Representatives from Yancey Lumber Mill spoke to the Crozet Community Advisory Committee (CCAC) and addressed citizen concerns at the committee’s November 13 meeting, providing details on a set of special exceptions the company plans to request of the Albemarle County Board of Supervisors.
A total of eight exceptions are intended to retroactively bring Yancey into compliance with regulations put in place in the decades since the mill was built. The mill has never been required to adhere to noise, vibration, and setback ordinances, most of which went into effect in 1980, because it was constructed in 1949 and the new ordinances applied only to subsequent operations. Company management was not even aware of some of the more obscure sawmill-specific regulations on the books.
Now, however, Yancey’s plans for a $10 million investment in a large new piece of equipment called a sorter/stacker will not comply with current setback requirements, and the company will need a special exception to proceed. Placing the sorter/stacker project on hold, Yancey has decided to ask the county for exceptions from all of the post-1980 regulations in one comprehensive request.
Speaking on behalf of Yancey at the CCAC meeting, local real estate attorney and Crozet resident Valerie Long first described the lengthy process of finding and addressing “the hum,” a strange tone that began emanating from the mill last year that disturbed many Crozet residents. Yancey’s nearly year-long investigation included hiring an acoustical consultant, ordering expensive custom-designed “silencers” from Canada (which didn’t solve the problem), and finally procuring a specialized European fan insert to reduce the noise. Long described the company’s dedication to finding a solution to the hum, as well as its planned investment in new equipment, as evidence of Yancey’s longstanding commitment to the community.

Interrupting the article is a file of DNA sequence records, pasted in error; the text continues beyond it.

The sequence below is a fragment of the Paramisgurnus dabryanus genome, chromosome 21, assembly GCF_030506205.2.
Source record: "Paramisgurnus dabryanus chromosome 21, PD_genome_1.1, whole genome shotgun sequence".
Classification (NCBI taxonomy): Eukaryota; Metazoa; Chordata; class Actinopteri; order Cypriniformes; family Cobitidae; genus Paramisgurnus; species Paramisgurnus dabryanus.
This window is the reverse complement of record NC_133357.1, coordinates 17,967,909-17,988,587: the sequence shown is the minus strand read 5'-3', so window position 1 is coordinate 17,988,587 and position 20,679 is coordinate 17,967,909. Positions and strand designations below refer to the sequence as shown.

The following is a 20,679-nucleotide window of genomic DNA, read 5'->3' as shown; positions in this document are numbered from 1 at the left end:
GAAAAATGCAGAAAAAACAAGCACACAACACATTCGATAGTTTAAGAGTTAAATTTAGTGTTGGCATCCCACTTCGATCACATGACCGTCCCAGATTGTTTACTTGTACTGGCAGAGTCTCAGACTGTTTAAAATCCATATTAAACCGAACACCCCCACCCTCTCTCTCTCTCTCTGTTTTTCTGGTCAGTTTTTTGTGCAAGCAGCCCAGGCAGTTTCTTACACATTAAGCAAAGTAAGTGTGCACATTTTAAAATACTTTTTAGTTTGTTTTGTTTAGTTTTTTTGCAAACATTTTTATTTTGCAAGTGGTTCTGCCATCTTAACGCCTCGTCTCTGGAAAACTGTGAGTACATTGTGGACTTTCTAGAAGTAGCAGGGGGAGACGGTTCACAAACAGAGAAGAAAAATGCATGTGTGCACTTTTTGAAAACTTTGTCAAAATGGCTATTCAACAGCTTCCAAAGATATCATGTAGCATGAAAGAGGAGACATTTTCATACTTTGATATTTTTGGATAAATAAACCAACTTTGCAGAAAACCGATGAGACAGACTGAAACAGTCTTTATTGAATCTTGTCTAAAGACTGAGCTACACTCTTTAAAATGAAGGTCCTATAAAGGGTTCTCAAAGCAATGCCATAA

Long then presented specifics on each special exception (listed in a nearby exhibit) that Yancey plans to request. Covering perimeter setback requirements, noise and vibration maximum levels, and limitations on allowable hours of operation, the regulations encompass both industry-wide heavy industrial and sawmill-specific rules.
Each exception would bring the mill into compliance as the mill currently stands, not as subsequent rules require. For instance, under current (1980) regulations, sawmill buildings must be 100 feet back from any lot line, so Yancey is requesting an exception from the 100-foot requirement down to a 35-foot setback, because that distance allows all existing mill buildings to comply. Similarly, the company is requesting noise and vibration ordinance exceptions to reflect existing levels.
During the question period following Long’s presentation, a contingent of homeowners who live near the mill (both adjacent to and across Rt. 250 from the property) expressed grave concerns about the special exceptions. A neighbor across Rt. 250 from the mill, a retired nurse whose house was built in the 1700s and who takes care of his two-year-old grandson at home, complained about the noise and dust from operations and said he thought the problems were increasing.